In addition to reducing time delays, the keyboard 101 may also assist the user in various darkened or low light environments. For example, the user may not be able to distinguish between individual keys 203. By moving a hand proximal to the keyboard 101, light sources 209 are illuminated to assist the user with seeing the keys 203. That is, the system discussed above for the keyboard 101 may be utilized to assist users in seeing the keys 203. before having to depress the keys 203 while typing or otherwise utilizing the keyboard 101.

Flow Diagram Discussion

An enhanced understanding of the system discussed above may be gained through reference to FIG. 6, which discloses a flow diagram illustrating steps performed in executing various aspects of the invention. Initially, the keyboard 101 is activated (Step 301), which may occur when the keyboard 101 is turned on or when power source 215 is installed, for example. The wireless connection between the keyboard 101 and the computer 100 is then established (Step 303). Upon receiving power, the transceiver 211 sends a signal to the computer 100 that establishes the connection between the computer 100 and the keyboard 101, thereby permitting data from activating keys 203 to be transmitted to the computer 100. In addition to establishing the connection between the keyboard 101 and the computer 100, light sources 209 are illuminated (Step 305).

At this stage of the process, the keyboard 101 is in the high power state. Following a period of inactivity, however, the keyboard 101 converts to the low power state. The period of inactivity that precedes the conversion from the high power state to the low power state may be predetermined or set by the user. A counter is set, however, to the period of inactivity (Step 307) and begins counting down. If input is received from the key sensor 207 (Step 309), then data associated with the input is transmitted (Step 311). More particularly, when microprocessor 217 receives input from the key sensor 207 due to activation of one of the keys 203 by the user, the microprocessor directs the transceiver 211 to send data associated with the activation to the computer 100. Because the receipt of input from the key sensor 207 indicates user interaction with the keyboard 101, the counter (from Step 307) is reset to begin the period of inactivity. If input is received from the presence sensor 213 (Step 313), the counter (from Step.307) is again reset to begin the period of inactivity. Accordingly, either input from the key sensor 207 or the presence sensor 213 resets the counter. In some configurations of the keyboard 101, only input from the presence sensor 213 will reset the counter.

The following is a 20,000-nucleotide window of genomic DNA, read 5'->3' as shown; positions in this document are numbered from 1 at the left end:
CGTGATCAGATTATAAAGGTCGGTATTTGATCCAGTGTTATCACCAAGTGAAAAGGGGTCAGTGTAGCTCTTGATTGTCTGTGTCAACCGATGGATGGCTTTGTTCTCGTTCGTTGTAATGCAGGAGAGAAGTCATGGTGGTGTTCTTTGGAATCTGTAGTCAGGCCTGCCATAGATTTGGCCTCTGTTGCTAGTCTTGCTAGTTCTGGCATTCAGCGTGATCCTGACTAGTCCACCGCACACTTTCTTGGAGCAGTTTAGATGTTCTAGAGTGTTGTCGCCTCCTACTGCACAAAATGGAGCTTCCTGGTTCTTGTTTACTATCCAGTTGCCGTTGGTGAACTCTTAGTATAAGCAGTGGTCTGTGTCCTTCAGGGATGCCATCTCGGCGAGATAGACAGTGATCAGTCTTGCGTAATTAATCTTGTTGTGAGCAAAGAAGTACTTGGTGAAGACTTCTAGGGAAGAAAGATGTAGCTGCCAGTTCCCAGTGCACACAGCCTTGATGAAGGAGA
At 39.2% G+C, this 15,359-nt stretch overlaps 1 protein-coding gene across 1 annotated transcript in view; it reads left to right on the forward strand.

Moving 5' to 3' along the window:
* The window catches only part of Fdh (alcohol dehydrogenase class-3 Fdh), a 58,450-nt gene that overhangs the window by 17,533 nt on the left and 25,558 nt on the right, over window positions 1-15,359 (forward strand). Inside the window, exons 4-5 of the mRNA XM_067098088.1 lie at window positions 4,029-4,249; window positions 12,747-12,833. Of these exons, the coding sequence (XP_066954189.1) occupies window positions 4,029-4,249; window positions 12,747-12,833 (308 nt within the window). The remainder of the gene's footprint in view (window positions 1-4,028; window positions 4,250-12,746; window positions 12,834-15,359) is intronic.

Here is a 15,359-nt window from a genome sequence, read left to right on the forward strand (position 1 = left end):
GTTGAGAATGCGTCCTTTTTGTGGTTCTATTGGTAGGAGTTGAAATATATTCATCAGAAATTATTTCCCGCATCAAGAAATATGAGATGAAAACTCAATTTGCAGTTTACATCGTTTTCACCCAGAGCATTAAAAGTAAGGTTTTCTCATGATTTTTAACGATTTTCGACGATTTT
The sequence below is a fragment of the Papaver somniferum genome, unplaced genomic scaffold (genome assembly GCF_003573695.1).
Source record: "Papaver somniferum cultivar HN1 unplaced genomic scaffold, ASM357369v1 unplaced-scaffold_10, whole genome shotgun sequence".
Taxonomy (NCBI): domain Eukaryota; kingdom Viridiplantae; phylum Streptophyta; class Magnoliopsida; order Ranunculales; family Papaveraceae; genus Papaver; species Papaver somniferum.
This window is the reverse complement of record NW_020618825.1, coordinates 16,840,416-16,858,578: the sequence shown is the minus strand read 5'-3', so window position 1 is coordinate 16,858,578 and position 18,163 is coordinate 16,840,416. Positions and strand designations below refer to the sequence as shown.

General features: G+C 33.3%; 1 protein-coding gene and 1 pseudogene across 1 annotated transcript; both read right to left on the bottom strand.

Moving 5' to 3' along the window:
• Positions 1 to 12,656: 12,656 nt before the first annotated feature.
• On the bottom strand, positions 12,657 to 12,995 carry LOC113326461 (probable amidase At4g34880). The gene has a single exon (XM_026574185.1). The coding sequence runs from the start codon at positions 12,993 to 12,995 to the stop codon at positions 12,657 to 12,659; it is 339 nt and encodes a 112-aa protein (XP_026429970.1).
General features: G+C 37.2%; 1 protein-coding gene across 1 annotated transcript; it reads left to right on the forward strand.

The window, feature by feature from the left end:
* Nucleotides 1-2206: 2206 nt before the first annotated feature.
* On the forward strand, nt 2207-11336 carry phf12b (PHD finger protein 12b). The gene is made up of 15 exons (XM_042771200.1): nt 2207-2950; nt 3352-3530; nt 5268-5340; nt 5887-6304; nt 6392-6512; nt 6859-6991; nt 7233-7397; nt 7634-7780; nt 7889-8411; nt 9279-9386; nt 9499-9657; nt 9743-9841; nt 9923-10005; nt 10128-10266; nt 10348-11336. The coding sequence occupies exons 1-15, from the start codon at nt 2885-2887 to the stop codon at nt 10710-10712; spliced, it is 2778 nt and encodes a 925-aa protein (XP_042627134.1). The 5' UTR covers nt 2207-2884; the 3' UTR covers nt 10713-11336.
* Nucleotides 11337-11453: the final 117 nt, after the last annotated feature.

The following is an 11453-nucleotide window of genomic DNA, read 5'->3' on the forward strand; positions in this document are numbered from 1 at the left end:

If input is not received from the key sensor 207 or the presence sensor 213, then the microprocessor 217 determines whether the counter has reached zero (Step 315). In circumstances where the counter has not reached zero, the microprocessor continues to seek input from the key sensor 207 or the presence sensor 213. If, however, the counter has reached zero, the microprocessor 217 disables the wireless connection by reducing power to the transceiver 211 and also disables the light source 209 (Step 317). More particularly, the keyboard 101 converts from the high power state to the low power state. In effect, therefore, when the period of inactivity expires, the keyboard 101 converts from the high power state to the low power state to conserve energy in the power source 215.